Last week, I described OG&E’s Guaranteed Flat Bill, and decided it wasn’t for me.
Apparently these things are catching on all over the place, because someone took one to economist Tyler Cowen at Marginal Revolution, and he wasn’t impressed either:
If you draw a standard and supply diagram, you can see that fluctuating prices (with a constant mean) increase expected consumer surplus but decrease expected producer surplus. For instance as a buyer you’d rather have a price of 50 half of the time and a price of 200 the other half of the time, rather than 125 all the time; the opposite is true for the seller. That is one reason why the utility may prefer a lock-in.
There is also a “only the stupidest consumers will respond” effect. It costs the utility very little to make an offer favorable to themselves but unfavorable to the consumers. It’s worth doing even if only a few people accept. Given that utilities are regulated monopolies, you should expect conflict of interest to be high and thus decline most of their offers.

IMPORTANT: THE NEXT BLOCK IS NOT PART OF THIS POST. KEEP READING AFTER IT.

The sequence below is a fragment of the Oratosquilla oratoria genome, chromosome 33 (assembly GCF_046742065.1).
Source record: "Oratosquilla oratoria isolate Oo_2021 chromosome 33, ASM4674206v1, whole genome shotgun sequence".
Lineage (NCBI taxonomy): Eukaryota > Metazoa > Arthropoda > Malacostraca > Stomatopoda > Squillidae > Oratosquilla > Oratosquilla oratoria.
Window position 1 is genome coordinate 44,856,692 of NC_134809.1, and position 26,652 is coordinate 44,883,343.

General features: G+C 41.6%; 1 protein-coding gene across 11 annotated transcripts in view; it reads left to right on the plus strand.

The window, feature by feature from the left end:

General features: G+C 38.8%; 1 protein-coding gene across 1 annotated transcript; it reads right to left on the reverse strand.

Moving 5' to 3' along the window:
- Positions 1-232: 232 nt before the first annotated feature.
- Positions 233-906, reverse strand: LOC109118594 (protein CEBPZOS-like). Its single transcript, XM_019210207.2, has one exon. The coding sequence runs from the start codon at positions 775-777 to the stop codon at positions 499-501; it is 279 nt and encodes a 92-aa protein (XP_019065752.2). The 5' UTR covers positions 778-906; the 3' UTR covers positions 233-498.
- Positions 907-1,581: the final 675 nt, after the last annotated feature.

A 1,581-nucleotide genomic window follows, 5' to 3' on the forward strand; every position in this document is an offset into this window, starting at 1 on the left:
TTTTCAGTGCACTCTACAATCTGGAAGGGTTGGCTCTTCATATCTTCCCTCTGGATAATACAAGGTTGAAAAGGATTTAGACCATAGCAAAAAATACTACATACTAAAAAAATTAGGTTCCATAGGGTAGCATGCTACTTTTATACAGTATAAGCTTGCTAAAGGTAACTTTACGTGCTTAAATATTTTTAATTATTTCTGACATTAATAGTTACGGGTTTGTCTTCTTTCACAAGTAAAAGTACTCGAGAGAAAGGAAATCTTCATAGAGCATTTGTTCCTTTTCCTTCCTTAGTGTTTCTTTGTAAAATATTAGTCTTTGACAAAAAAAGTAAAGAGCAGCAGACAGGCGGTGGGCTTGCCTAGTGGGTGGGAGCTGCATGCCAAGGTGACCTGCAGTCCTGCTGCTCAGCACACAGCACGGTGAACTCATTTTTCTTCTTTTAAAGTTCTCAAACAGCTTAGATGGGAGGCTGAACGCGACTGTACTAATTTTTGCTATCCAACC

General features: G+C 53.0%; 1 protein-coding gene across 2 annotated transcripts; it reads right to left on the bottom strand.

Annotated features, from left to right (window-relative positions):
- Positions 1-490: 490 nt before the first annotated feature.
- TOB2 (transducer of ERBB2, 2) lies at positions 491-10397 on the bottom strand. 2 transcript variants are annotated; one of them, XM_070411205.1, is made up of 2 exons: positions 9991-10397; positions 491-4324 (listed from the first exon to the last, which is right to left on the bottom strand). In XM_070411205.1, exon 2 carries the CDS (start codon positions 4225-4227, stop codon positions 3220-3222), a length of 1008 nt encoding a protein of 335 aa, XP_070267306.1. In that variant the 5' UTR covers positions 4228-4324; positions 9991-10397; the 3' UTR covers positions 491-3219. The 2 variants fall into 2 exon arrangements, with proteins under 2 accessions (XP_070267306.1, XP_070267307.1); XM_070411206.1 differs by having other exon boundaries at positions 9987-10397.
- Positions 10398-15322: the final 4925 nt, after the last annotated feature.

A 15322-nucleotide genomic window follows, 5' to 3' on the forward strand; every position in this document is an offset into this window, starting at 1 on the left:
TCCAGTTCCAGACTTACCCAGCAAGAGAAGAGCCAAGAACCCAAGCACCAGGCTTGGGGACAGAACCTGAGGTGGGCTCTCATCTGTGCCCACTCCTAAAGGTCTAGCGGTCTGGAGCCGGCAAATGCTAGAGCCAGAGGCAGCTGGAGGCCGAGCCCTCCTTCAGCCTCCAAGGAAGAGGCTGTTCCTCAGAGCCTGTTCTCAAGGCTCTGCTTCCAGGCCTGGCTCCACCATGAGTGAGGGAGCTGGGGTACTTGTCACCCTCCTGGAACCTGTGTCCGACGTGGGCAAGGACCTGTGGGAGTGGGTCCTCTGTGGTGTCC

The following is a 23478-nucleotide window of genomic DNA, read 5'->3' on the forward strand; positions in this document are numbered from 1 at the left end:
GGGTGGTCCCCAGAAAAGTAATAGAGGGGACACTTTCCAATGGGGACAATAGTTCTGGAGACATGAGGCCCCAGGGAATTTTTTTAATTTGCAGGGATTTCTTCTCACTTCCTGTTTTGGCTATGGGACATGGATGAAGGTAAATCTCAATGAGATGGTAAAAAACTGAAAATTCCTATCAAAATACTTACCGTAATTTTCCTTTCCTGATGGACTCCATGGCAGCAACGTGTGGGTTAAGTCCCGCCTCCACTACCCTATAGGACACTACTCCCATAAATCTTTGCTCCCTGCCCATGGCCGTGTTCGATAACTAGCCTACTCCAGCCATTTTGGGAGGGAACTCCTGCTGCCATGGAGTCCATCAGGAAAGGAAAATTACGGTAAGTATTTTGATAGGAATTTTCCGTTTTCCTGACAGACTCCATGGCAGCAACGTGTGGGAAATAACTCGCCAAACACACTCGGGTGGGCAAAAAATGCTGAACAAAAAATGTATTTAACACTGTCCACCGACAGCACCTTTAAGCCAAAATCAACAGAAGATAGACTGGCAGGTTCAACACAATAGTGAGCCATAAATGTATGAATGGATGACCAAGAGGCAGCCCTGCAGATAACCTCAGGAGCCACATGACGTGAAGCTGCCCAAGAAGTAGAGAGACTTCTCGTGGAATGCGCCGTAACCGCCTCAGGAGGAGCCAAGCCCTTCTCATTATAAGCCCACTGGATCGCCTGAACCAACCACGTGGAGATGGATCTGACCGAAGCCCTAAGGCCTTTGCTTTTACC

I sent the offer to the shredder yesterday, which should qualify as a decline.
I don’t know if OG&E is hoping we’re dumb. The first year Oklahoma Natural Gas offered a flat gas rate, I turned it down and paid semi-dearly for so doing, which suggests that perhaps ONG had some motivation other than soaking the customers. But Cowen’s general advice makes sense:
The most general response is simply that you should insure only against catastrophic events, and yes that sometimes includes your wife getting mad because you didn’t buy a product warranty on your latest purchase of toothpicks.
What, have they started selling toothpicks at Best Buy?